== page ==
Books: Just Listen

Continuing with my Sarah Dessen adventure this week is Just Listen. Annabel is the “girl who has everything”, until a misunderstanding happens between her and her best friend, Sophie. Readers will quickly discover that the girl who has everything faces many struggles. With the help of a reformed bad boy, Owen, will she be able to tell the truth?

Ok, so the plot sounds like something out of a 13 year-old’s daydream, but the book is actually pretty good. Some cool ideas I picked up were the importance of listening, fake friends, and the glass house (*spoilers alert).

I just do the best I can under the circumstances.

Refer to the Title

There comes a time when the world gets quiet and the only thing left is your own heart. So you’d better learn the sound of it. Otherwise you’ll never understand what it’s saying.

So the book is called Just Listen, and these two little words kept popping up throughout the book – not very subtle, but meh. Again, Dessen’s protagonists always waver between respectfully admirable and frustratingly annoying for me. Annabel has a tendency to not tell the truth, not because she wants to be a liar, but because she wants to avoid conflict. This caused me to roll my eyes out at several points because my mind was yelling, “Just say it, my god.” Especially with some of the issues Annabel has to deal with, I find it ridiculous that she decides to keep it all inside when nothing is even her fault.

Perhaps it is because of this that the quality of truly listening is refreshing in this book. And when I say this, I mean listening to yourself. Many of the characters in this book are willing to listen to Annabel and her troubles, she is the one who doesn’t say anything- hence, nobody really knows anything is wrong.

You can’t always expect people to notice something is wrong and force it out of you. Sometimes you have to listen to yourself and say it aloud, even if nobody asks.


If someone is really close with you, your getting upset or them getting upset is okay, and they don’t change because of it. It’s just part of the relationship. It happens. You deal with it.

So Sophie is kind of a bitch, and that idea was established from the first few chapters. She has that whole Regina George thing going on- she’s exciting and fun, but mean and judgmental, even to her own friends. Annabel enjoys the perks of being her friend, but she never forgets how rude Sophie was when they first met. That rudeness never really went away.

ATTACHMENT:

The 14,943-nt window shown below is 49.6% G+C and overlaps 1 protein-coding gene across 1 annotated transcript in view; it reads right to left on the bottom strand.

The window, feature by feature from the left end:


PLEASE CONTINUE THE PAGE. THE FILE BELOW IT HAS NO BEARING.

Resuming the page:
Dessen kind of leaves Sophia as a 2D character. We know she has some family issues, and she probably gets annoyed at how Annabel is never honest (Sophie probably feels like she is talking to a wall), but I have little sympathy for her.

The point is that Sophie belittles her friends. She makes them feel small, stupid, and fear her. That is not what friends should be doing to each other. You get enough criticism from yourself and strangers around; your friends should be there to support you. Cut these kinds of people out of your life, you don’t need those negative vibes.

Glass House

I thought again how you could never really know what you were seeing with just a glance, in motion, passing by. Good or bad, right or wrong. There was always so much more.

Annabel’s family lives in a glass house. People can clearly see inside certain rooms when they are driving by. This is a pretty cool symbol since her family seems to be a perfect one: three gorgeous blonde sisters who all modeled at one point, and a caring mother and father. But just by glancing in, you won’t know that Whitney still suffers from the effects of an eating disorder and that she and Kristen have fought about it for years ever since, or that Annabel’s mom has a past involving depression… or that Annabel was raped (C’mon Annabel, that is something pretty important to say).

But I liked that Dessen touched on the topic that you never really know what kind of battles people are fighting, even if it seems like you have a crystal clear view. And just like how the three sisters re-arrange themselves to form different centers, each person shifts over time. People can be weak when they are struggling, and they can also become stronger. You never stay weak for your entire life and at the same time, you are never constantly strong.

So don’t expect people to always have the courage to fight through it, and don’t expect people to always need you watching over them either. Just listen to them first (ha-ha).

logo Sincerely, Loewe

P.S. for other reviews on Sarah Dessen, check out Saint Anything and What Happened to Goodbye.

P.P.S. It was pretty cool for Dessen to include characters from her previous book into this one! Makes me want to visit that waffle house for real.


To Loewe:

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